• Field Notes 14.04.2010 1 Comment

    Having grown up in Philadelphia, I love U.S. history. On family vacations, my parents would take us to see presidential libraries as well as other historical sites. At one time or another, I’ve been through the Truman, FDR, Wilson, and Carter libraries, and would have made the Eisenhower in Abilene, KS, a stop if it hadn’t been 6:00 in the morning when we went by. In retirement (one day), I’d like to visit them all.

    In 2002, I got to actually participate in building one: the Clinton Presidential Library in Little Rock. I was working for CDC in Dallas, who, under contract to BHN, the glazing subcontractor, prepared the shop drawings and fabrication drawings for eight of the nine curtain walls employed on the project.

    The library itself is certainly different. One architectural critic called it a “mobile home on stilts.” Adjacent to downtown Little Rock, and located next to a train station turned into a university center and an abandoned railroad bridge over the Arkansas River, the building’s architect played on the president’s theme of a “Bridge to the 21st Century.” When it was completed, it was one of the better laid out, functional, thoughtful and more pleasant presidential libraries I’ve been through.

    But the particulars of the project made for some interesting issues as it relates to the curtain wall. As a museum first, the HVAC systems had to be designed to preserve the artifacts in the museum. That meant fairly high relative humidity (40-50%).

    And direct sunlight through the predominately glass west façade had to be mitigated so as not to cause the mementos on display to fade or deteriorate from the sun’s UV rays. An exterior screen wall of point-supported glass mounted on steel framing 10’-0” off the main curtain wall significantly reduced the sun from entering the main public spaces.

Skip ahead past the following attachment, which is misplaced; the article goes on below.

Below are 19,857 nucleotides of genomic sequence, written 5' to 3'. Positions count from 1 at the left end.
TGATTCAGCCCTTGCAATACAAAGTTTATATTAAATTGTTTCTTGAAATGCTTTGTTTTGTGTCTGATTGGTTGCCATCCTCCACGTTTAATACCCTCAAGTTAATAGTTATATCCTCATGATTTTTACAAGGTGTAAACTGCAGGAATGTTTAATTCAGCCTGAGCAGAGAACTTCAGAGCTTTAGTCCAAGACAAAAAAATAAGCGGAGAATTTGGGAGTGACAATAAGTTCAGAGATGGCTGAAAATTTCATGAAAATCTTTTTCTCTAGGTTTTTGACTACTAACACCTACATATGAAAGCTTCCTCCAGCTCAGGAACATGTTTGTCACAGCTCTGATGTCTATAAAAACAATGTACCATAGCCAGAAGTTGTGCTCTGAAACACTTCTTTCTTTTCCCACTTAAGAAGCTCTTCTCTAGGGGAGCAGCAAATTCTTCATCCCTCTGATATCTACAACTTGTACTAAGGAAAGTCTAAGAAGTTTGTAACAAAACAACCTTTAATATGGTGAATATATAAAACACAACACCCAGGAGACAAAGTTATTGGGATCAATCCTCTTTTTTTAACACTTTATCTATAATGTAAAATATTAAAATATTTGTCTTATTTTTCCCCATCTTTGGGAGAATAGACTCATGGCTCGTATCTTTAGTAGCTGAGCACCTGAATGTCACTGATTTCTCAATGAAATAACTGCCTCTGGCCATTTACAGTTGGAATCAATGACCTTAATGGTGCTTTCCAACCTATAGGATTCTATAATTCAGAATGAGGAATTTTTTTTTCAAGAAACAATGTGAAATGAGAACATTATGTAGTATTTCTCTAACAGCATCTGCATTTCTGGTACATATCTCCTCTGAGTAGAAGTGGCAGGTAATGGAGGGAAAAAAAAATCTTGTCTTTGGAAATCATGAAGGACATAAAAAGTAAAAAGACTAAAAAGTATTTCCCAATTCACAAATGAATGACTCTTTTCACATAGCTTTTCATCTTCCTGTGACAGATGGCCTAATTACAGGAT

Most of the curtain walls were small – under 3,000 square feet in some instances. Only one was larger than 10,000 square feet.

    My present employer would have gotten a kick out of this: eight of the nine walls we worked on were structural steel tubes clad with aluminum extrusions or stainless steel brake metal. Several of the walls were hung from the structure without mullions. Horizontal structural steel tubes, spaced 3’-0” vertically, ran between columns. The horizontals were tied to the columns for wind load support, but the dead load was carried by stainless steel rods positioned every 10’-0” on center to the structure above. The challenge was mounting and waterproofing the glazing pocket on the front of the steel to carry the 1 5/16-inch-thick insulating/laminated glass units.

    Most of the challenges came not from the curtain walls themselves, but from the integration of the curtain walls with other systems. For example:

    • Putting doors in a hung curtain wall can be a little tricky. If the structure supporting the curtain wall moves, it moves towards the door. And the door is supported off a different level than the curtain wall, thus making the door and wall usually moving (due to thermal or building movements) in the opposite directions.
    • Waterproofing the surrounding conditions and successfully transferring the air and water barrier line from the curtain wall to the surrounding substrates, often the sheathing behind a composite panel system. Again, due to HVAC and water issues, the sheathing was clad with a vapor permeable barrier, to which many sealants would not stick. We ended up specifying a flashing that the perimeter curtain wall sealed to, and then the panel subcontractor had to seal the flashing to the sheathing. But the rest of the sheathing and vapor permeable barrier was open for the transfer of humidity.
    • Coordination of the steel supporting the curtain wall between two different suppliers was hectic at times. Putting these all in one house would have simplified this matter a lot.

    It was a fun project, and I got to sit through the dedication on a cold, wet November day in 2004, and saw four U.S. presidents in attendance. Some projects will outlive us. But the memory of a good team and a money-maker for all concerned is the history lesson here.

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